Ben Milne set out to find a way for his business to make and receive payments without incurring hefty the credit card charges and long transfer delays we all accept as the norm. He scrutinised how Paypal and ACH began, came up with a concept and convinced his bank to back his venture. He then worked on building the software that would allow the efficient transfer of money without any interchange fees.

Ben was an Xceptionalist from an early age. He recognized that “…all you need to do, a lot of the time, is decide what you want to do and just get it done.”

In 2001, while he was a senior in high school, he invested his life savings of $1,200 to start his first company, making audio speakers. He dropped out of the University of Northern Iowa to build the business, and by 2008 was turning over $1.5 million in annual sales. More sales led to higher credit card fees and the $55,000 a year bill became unacceptable to Ben.

When he couldn’t find an alternative in the market he became convinced that the only way was to build it himself. Over the next two years, in a typical Xceptionalist way, he figured out how to do it. If I had met Ben at that stage I would have told him he was crazy.

My Idea Killer would have tried to talk him out of proceeding, but I don’t think he would have listened because he was a true Xceptionalist. He was already well aware of the fact that knowledge will always provide plenty of reasons not to act. “If you have enough information, you will definitely see the difficulties, Ben says. “You will be more inclined to stay with and justify the status quo. Remember part of doing something new is changing the information that fed into the past decision.“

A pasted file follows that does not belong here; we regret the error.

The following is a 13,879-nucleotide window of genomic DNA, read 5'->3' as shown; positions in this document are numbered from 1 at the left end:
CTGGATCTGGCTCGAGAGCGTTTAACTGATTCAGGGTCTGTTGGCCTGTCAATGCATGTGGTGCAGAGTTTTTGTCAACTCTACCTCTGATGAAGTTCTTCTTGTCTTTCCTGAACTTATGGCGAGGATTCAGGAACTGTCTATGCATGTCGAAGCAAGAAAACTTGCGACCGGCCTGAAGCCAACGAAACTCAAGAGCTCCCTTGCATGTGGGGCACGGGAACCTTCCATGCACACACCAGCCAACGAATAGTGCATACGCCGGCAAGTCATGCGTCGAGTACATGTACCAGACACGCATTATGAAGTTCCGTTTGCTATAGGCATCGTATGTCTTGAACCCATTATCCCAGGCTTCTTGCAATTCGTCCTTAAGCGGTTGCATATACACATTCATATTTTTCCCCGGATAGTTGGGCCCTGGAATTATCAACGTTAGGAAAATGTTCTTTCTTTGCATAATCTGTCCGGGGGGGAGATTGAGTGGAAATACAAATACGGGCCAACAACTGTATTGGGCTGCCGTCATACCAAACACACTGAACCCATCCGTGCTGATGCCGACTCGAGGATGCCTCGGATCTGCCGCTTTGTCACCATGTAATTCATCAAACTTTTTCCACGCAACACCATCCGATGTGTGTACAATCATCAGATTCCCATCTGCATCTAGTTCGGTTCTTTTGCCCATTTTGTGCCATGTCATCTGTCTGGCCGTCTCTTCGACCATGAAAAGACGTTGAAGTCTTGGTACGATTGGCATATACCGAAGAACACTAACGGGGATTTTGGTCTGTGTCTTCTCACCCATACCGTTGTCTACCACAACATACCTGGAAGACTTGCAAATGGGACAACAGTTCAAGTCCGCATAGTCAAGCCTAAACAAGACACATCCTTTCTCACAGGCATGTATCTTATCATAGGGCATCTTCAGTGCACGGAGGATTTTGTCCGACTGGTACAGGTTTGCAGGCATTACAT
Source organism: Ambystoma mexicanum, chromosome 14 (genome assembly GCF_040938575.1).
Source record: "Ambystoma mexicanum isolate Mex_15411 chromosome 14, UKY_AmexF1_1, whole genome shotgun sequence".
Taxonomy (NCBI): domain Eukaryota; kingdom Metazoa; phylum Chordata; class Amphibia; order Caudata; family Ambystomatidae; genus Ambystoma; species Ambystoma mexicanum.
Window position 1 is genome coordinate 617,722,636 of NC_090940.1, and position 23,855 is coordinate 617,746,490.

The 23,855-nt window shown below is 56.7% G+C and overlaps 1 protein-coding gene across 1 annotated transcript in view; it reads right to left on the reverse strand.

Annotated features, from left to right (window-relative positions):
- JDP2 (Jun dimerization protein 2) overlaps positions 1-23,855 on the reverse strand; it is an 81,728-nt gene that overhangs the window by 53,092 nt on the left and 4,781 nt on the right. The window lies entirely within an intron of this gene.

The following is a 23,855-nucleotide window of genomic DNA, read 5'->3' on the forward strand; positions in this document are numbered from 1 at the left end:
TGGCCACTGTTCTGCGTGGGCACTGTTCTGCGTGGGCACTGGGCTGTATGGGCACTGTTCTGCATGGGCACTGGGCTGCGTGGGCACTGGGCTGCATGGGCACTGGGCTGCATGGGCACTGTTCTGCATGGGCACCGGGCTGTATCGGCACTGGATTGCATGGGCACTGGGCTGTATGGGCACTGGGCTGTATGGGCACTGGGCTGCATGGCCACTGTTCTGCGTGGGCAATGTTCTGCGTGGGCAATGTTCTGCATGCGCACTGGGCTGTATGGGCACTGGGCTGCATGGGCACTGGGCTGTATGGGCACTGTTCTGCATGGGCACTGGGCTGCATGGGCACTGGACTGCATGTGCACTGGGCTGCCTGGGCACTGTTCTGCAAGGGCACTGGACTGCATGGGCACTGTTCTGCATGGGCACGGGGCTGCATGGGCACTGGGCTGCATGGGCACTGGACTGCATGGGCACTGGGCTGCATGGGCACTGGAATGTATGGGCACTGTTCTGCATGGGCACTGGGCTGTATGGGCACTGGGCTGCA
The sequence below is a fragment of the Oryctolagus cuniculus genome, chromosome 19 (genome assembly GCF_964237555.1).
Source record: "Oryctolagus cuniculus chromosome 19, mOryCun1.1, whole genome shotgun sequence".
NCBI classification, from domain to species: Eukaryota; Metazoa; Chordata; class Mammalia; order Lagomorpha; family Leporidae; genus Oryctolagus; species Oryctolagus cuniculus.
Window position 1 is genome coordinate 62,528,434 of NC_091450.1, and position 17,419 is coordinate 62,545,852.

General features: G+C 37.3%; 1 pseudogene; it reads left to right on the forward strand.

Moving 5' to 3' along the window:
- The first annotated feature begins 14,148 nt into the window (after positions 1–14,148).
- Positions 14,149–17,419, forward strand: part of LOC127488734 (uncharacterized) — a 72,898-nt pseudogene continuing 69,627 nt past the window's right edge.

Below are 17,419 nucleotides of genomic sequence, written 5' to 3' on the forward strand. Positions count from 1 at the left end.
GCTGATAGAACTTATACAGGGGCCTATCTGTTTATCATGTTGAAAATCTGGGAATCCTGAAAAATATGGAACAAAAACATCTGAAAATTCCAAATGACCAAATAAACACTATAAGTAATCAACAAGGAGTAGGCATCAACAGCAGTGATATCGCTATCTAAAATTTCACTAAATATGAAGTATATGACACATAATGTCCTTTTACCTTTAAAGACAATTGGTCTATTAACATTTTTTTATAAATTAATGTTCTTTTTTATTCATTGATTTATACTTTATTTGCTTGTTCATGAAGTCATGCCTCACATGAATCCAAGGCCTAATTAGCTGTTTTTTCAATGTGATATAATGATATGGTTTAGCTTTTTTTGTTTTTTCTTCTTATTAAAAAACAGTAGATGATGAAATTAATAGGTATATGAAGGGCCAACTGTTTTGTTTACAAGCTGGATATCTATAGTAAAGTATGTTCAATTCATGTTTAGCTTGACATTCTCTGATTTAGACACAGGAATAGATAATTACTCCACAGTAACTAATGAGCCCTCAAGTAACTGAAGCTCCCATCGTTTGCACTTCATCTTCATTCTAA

Dwolla launched nationally in the USA in December 2010 and was moving $1 million a day in July 2011. Ben recalls “It was not a beautiful, predictable, calculated process. It was ‘Don’t go broke and don’t stop.’” In a market overflowing with mobile payment services and digital cash schemes, Milne’s service is unique. It can be used in just about any scenario: at a cash register, from a phone or a desktop PC, person to person, business to business, bank to bank. Merchants get the most obvious benefit: the recipient of a Dwolla transfer pays 25 cents per transaction over $10, but nothing for deals worth less than that. Compare that with the 2 – 3% plus 30 cents per transaction typical of credit cards and gateways to credit networks. For consumers, the system is simple: they can send money to an e-mail address, phone number, Twitter account, or Facebook friend; the recipient will get a message prompting him or her to sign up with Dwolla to accept the money. Banks benefit because Dwolla can move money in real time, a capability no other network has.


  • Live life in the now.
  • Take responsibility for your failures, remember you have another shot.
  • Work on a project that has maximum impact.
  • The biggest deals are based around relationships.
  • Have people around you that you can disagree with respectfully. With enough information you will be more inclined to stay with and justify the status quo.
  • Business is not rocket science.
  • Don’t spend more money than you earn.
  • You can’t get what you want until your customers get what they want.
  • Apologize when necessary.